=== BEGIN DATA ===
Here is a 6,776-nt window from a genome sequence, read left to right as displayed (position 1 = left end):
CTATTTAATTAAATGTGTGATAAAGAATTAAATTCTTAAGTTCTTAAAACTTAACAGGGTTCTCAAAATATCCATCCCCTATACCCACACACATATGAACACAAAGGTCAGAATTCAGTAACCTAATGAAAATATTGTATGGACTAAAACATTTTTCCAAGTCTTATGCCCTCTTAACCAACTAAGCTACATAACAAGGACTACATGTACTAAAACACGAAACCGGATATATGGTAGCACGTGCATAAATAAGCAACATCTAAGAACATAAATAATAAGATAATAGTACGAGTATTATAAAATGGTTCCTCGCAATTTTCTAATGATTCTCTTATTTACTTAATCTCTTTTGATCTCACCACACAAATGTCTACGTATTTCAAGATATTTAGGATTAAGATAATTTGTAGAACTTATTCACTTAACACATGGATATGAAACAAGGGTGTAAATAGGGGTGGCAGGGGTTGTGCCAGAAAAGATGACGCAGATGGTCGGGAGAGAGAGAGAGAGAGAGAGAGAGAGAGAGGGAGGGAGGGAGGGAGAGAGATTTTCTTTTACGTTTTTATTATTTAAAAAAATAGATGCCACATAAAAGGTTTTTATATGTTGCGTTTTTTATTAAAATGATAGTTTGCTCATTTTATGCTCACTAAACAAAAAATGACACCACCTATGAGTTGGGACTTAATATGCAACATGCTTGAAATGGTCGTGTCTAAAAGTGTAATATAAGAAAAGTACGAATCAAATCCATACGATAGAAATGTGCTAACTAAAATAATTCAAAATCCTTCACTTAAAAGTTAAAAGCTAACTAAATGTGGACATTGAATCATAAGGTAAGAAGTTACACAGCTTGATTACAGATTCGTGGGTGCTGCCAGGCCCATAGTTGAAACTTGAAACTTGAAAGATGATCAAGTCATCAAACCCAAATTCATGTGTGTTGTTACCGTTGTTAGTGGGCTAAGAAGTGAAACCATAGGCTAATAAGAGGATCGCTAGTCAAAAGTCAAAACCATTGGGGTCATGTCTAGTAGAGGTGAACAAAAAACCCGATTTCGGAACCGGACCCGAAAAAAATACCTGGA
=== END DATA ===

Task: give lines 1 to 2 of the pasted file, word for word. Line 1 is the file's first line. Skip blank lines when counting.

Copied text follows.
Here is a 6,776-nt window from a genome sequence, read left to right as displayed (position 1 = left end):
CTATTTAATTAAATGTGTGATAAAGAATTAAATTCTTAAGTTCTTAAAACTTAACAGGGTTCTCAAAATATCCATCCCCTATACCCACACACATATGAACACAAAGGTCAGAATTCAGTAACCTAATGAAAATATTGTATGGACTAAAACATTTTTCCAAGTCTTATGCCCTCTTAACCAACTAAGCTACATAACAAGGACTACATGTACTAAAACACGAAACCGGATATATGGTAGCACGTGCATAAATAAGCAACATCTAAGAACATAAATAATAAGATAATAGTACGAGTATTATAAAATGGTTCCTCGCAATTTTCTAATGATTCTCTTATTTACTTAATCTCTTTTGATCTCACCACACAAATGTCTACGTATTTCAAGATATTTAGGATTAAGATAATTTGTAGAACTTATTCACTTAACACATGGATATGAAACAAGGGTGTAAATAGGGGTGGCAGGGGTTGTGCCAGAAAAGATGACGCAGATGGTCGGGAGAGAGAGAGAGAGAGAGAGAGAGAGAGAGGGAGGGAGGGAGGGAGAGAGATTTTCTTTTACGTTTTTATTATTTAAAAAAATAGATGCCACATAAAAGGTTTTTATATGTTGCGTTTTTTATTAAAATGATAGTTTGCTCATTTTATGCTCACTAAACAAAAAATGACACCACCTATGAGTTGGGACTTAATATGCAACATGCTTGAAATGGTCGTGTCTAAAAGTGTAATATAAGAAAAGTACGAATCAAATCCATACGATAGAAATGTGCTAACTAAAATAATTCAAAATCCTTCACTTAAAAGTTAAAAGCTAACTAAATGTGGACATTGAATCATAAGGTAAGAAGTTACACAGCTTGATTACAGATTCGTGGGTGCTGCCAGGCCCATAGTTGAAACTTGAAACTTGAAAGATGATCAAGTCATCAAACCCAAATTCATGTGTGTTGTTACCGTTGTTAGTGGGCTAAGAAGTGAAACCATAGGCTAATAAGAGGATCGCTAGTCAAAAGTCAAAACCATTGGGGTCATGTCTAGTAGAGGTGAACAAAAAACCCGATTTCGGAACCGGACCCGAAAAAAATACCTGGA